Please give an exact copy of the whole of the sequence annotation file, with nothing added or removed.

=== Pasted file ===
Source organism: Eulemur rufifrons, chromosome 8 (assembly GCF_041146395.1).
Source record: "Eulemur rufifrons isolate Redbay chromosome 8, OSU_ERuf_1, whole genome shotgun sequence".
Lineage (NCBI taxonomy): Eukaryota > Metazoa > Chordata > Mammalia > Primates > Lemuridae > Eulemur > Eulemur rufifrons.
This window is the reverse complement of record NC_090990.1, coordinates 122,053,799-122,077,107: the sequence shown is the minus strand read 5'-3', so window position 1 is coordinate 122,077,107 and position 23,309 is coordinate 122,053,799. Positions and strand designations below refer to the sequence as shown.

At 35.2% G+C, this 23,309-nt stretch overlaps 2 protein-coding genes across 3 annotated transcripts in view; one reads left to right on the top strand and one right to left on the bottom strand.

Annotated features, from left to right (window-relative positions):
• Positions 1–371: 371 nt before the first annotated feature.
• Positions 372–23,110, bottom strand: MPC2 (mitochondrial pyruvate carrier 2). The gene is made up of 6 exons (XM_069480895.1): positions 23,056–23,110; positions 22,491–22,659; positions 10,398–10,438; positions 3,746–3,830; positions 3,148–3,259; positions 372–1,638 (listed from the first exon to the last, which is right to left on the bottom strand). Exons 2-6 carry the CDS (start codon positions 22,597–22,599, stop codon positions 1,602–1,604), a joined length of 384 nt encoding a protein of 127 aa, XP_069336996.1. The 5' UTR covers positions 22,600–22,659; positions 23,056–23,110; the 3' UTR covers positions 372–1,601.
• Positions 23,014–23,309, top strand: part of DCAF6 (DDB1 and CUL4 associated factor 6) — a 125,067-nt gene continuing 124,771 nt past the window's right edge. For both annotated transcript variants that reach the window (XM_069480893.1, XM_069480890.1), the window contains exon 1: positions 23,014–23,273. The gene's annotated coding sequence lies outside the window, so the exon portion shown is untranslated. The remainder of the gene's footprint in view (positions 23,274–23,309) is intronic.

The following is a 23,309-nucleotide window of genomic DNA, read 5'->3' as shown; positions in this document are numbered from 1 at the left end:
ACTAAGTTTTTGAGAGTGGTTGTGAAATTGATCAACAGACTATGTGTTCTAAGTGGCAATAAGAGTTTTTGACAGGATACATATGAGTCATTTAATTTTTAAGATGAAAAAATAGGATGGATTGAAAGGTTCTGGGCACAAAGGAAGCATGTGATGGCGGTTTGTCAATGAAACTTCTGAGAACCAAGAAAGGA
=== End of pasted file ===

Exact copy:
Source organism: Eulemur rufifrons, chromosome 8 (assembly GCF_041146395.1).
Source record: "Eulemur rufifrons isolate Redbay chromosome 8, OSU_ERuf_1, whole genome shotgun sequence".
Lineage (NCBI taxonomy): Eukaryota > Metazoa > Chordata > Mammalia > Primates > Lemuridae > Eulemur > Eulemur rufifrons.
This window is the reverse complement of record NC_090990.1, coordinates 122,053,799-122,077,107: the sequence shown is the minus strand read 5'-3', so window position 1 is coordinate 122,077,107 and position 23,309 is coordinate 122,053,799. Positions and strand designations below refer to the sequence as shown.

At 35.2% G+C, this 23,309-nt stretch overlaps 2 protein-coding genes across 3 annotated transcripts in view; one reads left to right on the top strand and one right to left on the bottom strand.

Annotated features, from left to right (window-relative positions):
• Positions 1–371: 371 nt before the first annotated feature.
• Positions 372–23,110, bottom strand: MPC2 (mitochondrial pyruvate carrier 2). The gene is made up of 6 exons (XM_069480895.1): positions 23,056–23,110; positions 22,491–22,659; positions 10,398–10,438; positions 3,746–3,830; positions 3,148–3,259; positions 372–1,638 (listed from the first exon to the last, which is right to left on the bottom strand). Exons 2-6 carry the CDS (start codon positions 22,597–22,599, stop codon positions 1,602–1,604), a joined length of 384 nt encoding a protein of 127 aa, XP_069336996.1. The 5' UTR covers positions 22,600–22,659; positions 23,056–23,110; the 3' UTR covers positions 372–1,601.
• Positions 23,014–23,309, top strand: part of DCAF6 (DDB1 and CUL4 associated factor 6) — a 125,067-nt gene continuing 124,771 nt past the window's right edge. For both annotated transcript variants that reach the window (XM_069480893.1, XM_069480890.1), the window contains exon 1: positions 23,014–23,273. The gene's annotated coding sequence lies outside the window, so the exon portion shown is untranslated. The remainder of the gene's footprint in view (positions 23,274–23,309) is intronic.

The following is a 23,309-nucleotide window of genomic DNA, read 5'->3' as shown; positions in this document are numbered from 1 at the left end:
ACTAAGTTTTTGAGAGTGGTTGTGAAATTGATCAACAGACTATGTGTTCTAAGTGGCAATAAGAGTTTTTGACAGGATACATATGAGTCATTTAATTTTTAAGATGAAAAAATAGGATGGATTGAAAGGTTCTGGGCACAAAGGAAGCATGTGATGGCGGTTTGTCAATGAAACTTCTGAGAACCAAGAAAGGA